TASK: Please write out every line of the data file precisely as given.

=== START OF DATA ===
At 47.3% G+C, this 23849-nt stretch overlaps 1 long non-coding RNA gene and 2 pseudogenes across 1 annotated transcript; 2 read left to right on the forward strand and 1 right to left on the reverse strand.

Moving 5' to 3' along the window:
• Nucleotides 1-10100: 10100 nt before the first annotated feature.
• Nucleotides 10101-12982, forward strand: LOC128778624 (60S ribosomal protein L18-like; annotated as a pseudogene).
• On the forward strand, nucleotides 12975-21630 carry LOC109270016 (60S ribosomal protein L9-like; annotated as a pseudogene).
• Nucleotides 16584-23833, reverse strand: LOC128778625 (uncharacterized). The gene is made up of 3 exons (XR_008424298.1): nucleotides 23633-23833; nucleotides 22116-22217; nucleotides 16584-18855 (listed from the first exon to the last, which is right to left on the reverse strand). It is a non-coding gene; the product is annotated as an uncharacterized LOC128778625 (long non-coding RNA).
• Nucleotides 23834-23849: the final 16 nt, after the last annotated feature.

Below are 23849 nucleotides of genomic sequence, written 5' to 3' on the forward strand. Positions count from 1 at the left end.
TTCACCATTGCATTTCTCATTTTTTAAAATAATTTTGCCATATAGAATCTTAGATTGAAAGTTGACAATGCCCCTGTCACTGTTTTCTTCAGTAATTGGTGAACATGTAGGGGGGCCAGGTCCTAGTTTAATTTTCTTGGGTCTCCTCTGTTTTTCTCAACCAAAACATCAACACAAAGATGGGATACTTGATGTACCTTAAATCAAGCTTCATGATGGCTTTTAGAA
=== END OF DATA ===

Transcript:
At 47.3% G+C, this 23849-nt stretch overlaps 1 long non-coding RNA gene and 2 pseudogenes across 1 annotated transcript; 2 read left to right on the forward strand and 1 right to left on the reverse strand.

Moving 5' to 3' along the window:
• Nucleotides 1-10100: 10100 nt before the first annotated feature.
• Nucleotides 10101-12982, forward strand: LOC128778624 (60S ribosomal protein L18-like; annotated as a pseudogene).
• On the forward strand, nucleotides 12975-21630 carry LOC109270016 (60S ribosomal protein L9-like; annotated as a pseudogene).
• Nucleotides 16584-23833, reverse strand: LOC128778625 (uncharacterized). The gene is made up of 3 exons (XR_008424298.1): nucleotides 23633-23833; nucleotides 22116-22217; nucleotides 16584-18855 (listed from the first exon to the last, which is right to left on the reverse strand). It is a non-coding gene; the product is annotated as an uncharacterized LOC128778625 (long non-coding RNA).
• Nucleotides 23834-23849: the final 16 nt, after the last annotated feature.

Below are 23849 nucleotides of genomic sequence, written 5' to 3' on the forward strand. Positions count from 1 at the left end.
TTCACCATTGCATTTCTCATTTTTTAAAATAATTTTGCCATATAGAATCTTAGATTGAAAGTTGACAATGCCCCTGTCACTGTTTTCTTCAGTAATTGGTGAACATGTAGGGGGGCCAGGTCCTAGTTTAATTTTCTTGGGTCTCCTCTGTTTTTCTCAACCAAAACATCAACACAAAGATGGGATACTTGATGTACCTTAAATCAAGCTTCATGATGGCTTTTAGAA